The Crazy Tricks Early Filmmakers Used To Fake Snow

Cornflakes, flour and, uh, asbestos were all used in early movies

Lillian Randolph in It's A Wonderful Life, with a dusting of fake snow made from foamite, sugar, water and soap. By film screenshot (Liberty Films) [Public domain], via Wikimedia Commons

It’s white. It looks fluffy and cold. It’s… flour and salt?

Early filmmakers resorted to some pretty weird substances to create fake winter wonderlands. Some of them were even toxic.

“During the early days of Hollywood, fake snow was commonly used in place of the real thing, and there weren’t any computerized effects that could make snow,” writes Ernie Smith for Atlas Obscura. One early substance used was cotton, he writes, until a fireman pointed out that it was a bad idea to cover a film set in a flammable material. But a number of other materials were used over time to make it look as if it was snowy, even on a hot summer’s day on set.

Take the beloved Christmas classic It’s A Wonderful Life, for example. It was shot in June and July 1946, writes Andrew Liszewski for Gizmodo. The fictional town of Bedford Falls, where the winsome drama was set, was covered in newly quiet fake snow made out of foamite (the material used in fire extinguishers) mixed with sugar, water and soap flakes. Some 6,000 gallons of the stuff were used on set, writes Ben Cosgrove for Time, and RKO Effects Department won an award for the new snow. “The artificial snow even clung convincingly to clothing and created picture-perfect footprints,” he writes.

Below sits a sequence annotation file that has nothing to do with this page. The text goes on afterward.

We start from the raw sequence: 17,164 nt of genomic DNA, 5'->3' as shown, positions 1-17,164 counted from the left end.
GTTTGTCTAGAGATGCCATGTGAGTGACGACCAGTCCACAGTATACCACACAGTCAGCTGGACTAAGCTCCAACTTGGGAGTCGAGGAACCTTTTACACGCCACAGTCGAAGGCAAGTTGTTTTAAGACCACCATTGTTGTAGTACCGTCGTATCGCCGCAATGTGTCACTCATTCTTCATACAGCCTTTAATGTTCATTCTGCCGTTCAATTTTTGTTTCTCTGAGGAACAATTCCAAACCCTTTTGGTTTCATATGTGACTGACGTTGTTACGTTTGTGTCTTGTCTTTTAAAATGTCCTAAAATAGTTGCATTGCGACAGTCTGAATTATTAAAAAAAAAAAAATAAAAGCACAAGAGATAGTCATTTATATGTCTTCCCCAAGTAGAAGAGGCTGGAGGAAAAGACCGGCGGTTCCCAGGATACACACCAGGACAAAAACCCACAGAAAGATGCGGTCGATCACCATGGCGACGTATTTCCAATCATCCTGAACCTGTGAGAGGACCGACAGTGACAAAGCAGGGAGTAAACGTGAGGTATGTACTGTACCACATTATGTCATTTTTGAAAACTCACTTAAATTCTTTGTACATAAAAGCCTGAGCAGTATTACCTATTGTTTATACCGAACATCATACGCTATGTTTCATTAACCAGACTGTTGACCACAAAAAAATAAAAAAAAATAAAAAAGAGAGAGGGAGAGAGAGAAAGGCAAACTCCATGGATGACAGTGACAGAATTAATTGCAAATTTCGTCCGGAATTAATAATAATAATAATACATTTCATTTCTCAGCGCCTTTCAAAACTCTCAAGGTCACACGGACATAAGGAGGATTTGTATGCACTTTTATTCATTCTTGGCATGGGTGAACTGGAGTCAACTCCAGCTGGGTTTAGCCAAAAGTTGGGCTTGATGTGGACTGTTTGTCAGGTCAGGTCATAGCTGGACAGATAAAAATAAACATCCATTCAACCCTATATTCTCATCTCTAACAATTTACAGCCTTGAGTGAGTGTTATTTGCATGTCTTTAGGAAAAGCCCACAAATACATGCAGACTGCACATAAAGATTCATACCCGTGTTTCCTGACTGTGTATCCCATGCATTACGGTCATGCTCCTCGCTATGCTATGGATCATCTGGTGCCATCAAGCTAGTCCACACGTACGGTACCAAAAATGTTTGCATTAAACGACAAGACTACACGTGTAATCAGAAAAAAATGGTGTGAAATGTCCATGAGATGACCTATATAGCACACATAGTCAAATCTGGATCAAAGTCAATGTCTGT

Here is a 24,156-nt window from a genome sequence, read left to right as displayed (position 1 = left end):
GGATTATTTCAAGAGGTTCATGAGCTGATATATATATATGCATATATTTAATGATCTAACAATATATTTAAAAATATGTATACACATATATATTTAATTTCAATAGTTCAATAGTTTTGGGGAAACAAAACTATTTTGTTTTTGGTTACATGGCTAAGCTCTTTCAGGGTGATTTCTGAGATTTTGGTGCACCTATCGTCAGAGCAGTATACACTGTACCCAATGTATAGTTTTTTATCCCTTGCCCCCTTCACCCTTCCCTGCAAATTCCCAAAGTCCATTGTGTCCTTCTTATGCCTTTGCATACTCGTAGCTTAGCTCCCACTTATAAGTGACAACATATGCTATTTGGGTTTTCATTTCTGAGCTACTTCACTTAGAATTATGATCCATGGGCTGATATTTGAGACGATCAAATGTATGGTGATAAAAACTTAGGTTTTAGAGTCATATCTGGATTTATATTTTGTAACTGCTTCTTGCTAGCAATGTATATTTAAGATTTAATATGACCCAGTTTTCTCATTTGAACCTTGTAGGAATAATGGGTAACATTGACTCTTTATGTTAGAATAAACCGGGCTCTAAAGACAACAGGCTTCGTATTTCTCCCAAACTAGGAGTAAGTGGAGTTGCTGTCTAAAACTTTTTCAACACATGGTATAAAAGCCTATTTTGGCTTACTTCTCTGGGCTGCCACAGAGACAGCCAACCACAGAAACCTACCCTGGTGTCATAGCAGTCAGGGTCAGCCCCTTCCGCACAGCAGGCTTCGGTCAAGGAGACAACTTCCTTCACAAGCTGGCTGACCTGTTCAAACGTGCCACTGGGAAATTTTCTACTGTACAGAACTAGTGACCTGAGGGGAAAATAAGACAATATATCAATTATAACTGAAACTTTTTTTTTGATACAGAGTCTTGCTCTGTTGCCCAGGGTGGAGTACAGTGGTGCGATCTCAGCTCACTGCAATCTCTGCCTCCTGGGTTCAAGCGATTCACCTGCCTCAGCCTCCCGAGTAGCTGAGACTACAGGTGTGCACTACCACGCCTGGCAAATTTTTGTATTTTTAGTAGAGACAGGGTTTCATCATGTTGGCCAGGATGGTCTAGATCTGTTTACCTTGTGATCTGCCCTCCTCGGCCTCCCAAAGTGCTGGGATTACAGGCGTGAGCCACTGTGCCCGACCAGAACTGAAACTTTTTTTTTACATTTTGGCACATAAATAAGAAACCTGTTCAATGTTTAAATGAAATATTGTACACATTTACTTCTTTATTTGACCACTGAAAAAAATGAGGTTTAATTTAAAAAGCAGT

For a period before that, according to Cosgrove, fake movie snow was “mostly made from cornflakes painted white.” Sometimes they were mixed with shaved gypsum. It was so noisy that any snowy scenes that had dialogue had to be re-dubbed after.

“A little disconcerting, though, are reports that asbestos was also used to dress up some of the sets,” he writes. The known cancer-causing substance asbestos was used on more than one set: the famous scene in The Wizard of Oz where Dorothy falls asleep in a field of poppies and wakes up in a snow storm used asbestos, writes Smith. And it wasn’t the only film set to use asbestos in the 1930s.

Over the years, filmmakers have used a number of other substances to create the illusion of snow: marble dust in Dr. Zhivago (1965), salt and flour in Charlie Chaplin’s The Gold Rush (1925) and plain old salt in 1978’s Superman. These days, CGI plays a large part, as well as environmentally friendlier products like Snowcel.

So when you settle down with holiday favorites this year, think about where the snow came from.

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